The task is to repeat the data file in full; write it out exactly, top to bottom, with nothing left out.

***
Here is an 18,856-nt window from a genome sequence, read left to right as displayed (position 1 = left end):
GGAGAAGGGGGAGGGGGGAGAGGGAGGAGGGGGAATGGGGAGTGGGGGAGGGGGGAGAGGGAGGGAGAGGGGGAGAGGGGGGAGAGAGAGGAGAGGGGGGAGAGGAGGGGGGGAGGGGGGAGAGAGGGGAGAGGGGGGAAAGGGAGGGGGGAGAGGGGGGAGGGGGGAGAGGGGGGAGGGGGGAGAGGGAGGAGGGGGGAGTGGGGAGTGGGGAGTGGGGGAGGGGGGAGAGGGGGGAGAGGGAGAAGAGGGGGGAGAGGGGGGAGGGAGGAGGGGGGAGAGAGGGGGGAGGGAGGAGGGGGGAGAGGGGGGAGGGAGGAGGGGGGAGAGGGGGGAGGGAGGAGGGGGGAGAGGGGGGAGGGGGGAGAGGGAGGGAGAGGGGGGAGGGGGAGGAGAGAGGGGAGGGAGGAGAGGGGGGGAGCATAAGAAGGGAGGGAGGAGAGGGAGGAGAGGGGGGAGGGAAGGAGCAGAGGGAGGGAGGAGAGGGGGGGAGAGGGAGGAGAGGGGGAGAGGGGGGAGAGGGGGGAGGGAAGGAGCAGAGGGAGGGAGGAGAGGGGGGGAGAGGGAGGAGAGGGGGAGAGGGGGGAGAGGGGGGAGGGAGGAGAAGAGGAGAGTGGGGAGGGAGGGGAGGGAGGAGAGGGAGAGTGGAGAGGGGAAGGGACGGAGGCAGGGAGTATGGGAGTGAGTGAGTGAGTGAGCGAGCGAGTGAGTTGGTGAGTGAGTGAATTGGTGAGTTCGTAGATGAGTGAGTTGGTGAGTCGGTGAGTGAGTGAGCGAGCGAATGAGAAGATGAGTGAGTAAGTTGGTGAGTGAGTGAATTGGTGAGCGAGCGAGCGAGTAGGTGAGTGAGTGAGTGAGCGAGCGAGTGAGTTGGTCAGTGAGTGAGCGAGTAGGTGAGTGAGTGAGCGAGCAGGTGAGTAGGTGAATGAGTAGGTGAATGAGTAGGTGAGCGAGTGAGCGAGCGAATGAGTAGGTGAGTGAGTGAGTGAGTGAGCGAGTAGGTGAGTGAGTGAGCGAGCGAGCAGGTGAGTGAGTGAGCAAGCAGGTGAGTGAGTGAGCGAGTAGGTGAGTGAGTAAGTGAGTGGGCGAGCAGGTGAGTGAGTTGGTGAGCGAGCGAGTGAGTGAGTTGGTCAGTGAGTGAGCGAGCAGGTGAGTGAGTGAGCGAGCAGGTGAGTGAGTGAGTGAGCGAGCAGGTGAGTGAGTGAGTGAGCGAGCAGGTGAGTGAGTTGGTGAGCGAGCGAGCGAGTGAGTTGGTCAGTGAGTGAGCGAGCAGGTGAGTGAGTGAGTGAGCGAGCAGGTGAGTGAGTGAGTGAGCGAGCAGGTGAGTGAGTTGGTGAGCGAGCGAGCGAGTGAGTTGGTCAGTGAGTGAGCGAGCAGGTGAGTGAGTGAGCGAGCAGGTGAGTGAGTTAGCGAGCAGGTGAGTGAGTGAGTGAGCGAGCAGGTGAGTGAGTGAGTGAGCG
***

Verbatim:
Here is an 18,856-nt window from a genome sequence, read left to right as displayed (position 1 = left end):
GGAGAAGGGGGAGGGGGGAGAGGGAGGAGGGGGAATGGGGAGTGGGGGAGGGGGGAGAGGGAGGGAGAGGGGGAGAGGGGGGAGAGAGAGGAGAGGGGGGAGAGGAGGGGGGGAGGGGGGAGAGAGGGGAGAGGGGGGAAAGGGAGGGGGGAGAGGGGGGAGGGGGGAGAGGGGGGAGGGGGGAGAGGGAGGAGGGGGGAGTGGGGAGTGGGGAGTGGGGGAGGGGGGAGAGGGGGGAGAGGGAGAAGAGGGGGGAGAGGGGGGAGGGAGGAGGGGGGAGAGAGGGGGGAGGGAGGAGGGGGGAGAGGGGGGAGGGAGGAGGGGGGAGAGGGGGGAGGGAGGAGGGGGGAGAGGGGGGAGGGGGGAGAGGGAGGGAGAGGGGGGAGGGGGAGGAGAGAGGGGAGGGAGGAGAGGGGGGGAGCATAAGAAGGGAGGGAGGAGAGGGAGGAGAGGGGGGAGGGAAGGAGCAGAGGGAGGGAGGAGAGGGGGGGAGAGGGAGGAGAGGGGGAGAGGGGGGAGAGGGGGGAGGGAAGGAGCAGAGGGAGGGAGGAGAGGGGGGGAGAGGGAGGAGAGGGGGAGAGGGGGGAGAGGGGGGAGGGAGGAGAAGAGGAGAGTGGGGAGGGAGGGGAGGGAGGAGAGGGAGAGTGGAGAGGGGAAGGGACGGAGGCAGGGAGTATGGGAGTGAGTGAGTGAGTGAGCGAGCGAGTGAGTTGGTGAGTGAGTGAATTGGTGAGTTCGTAGATGAGTGAGTTGGTGAGTCGGTGAGTGAGTGAGCGAGCGAATGAGAAGATGAGTGAGTAAGTTGGTGAGTGAGTGAATTGGTGAGCGAGCGAGCGAGTAGGTGAGTGAGTGAGTGAGCGAGCGAGTGAGTTGGTCAGTGAGTGAGCGAGTAGGTGAGTGAGTGAGCGAGCAGGTGAGTAGGTGAATGAGTAGGTGAATGAGTAGGTGAGCGAGTGAGCGAGCGAATGAGTAGGTGAGTGAGTGAGTGAGTGAGCGAGTAGGTGAGTGAGTGAGCGAGCGAGCAGGTGAGTGAGTGAGCAAGCAGGTGAGTGAGTGAGCGAGTAGGTGAGTGAGTAAGTGAGTGGGCGAGCAGGTGAGTGAGTTGGTGAGCGAGCGAGTGAGTGAGTTGGTCAGTGAGTGAGCGAGCAGGTGAGTGAGTGAGCGAGCAGGTGAGTGAGTGAGTGAGCGAGCAGGTGAGTGAGTGAGTGAGCGAGCAGGTGAGTGAGTTGGTGAGCGAGCGAGCGAGTGAGTTGGTCAGTGAGTGAGCGAGCAGGTGAGTGAGTGAGTGAGCGAGCAGGTGAGTGAGTGAGTGAGCGAGCAGGTGAGTGAGTTGGTGAGCGAGCGAGCGAGTGAGTTGGTCAGTGAGTGAGCGAGCAGGTGAGTGAGTGAGCGAGCAGGTGAGTGAGTTAGCGAGCAGGTGAGTGAGTGAGTGAGCGAGCAGGTGAGTGAGTGAGTGAGCG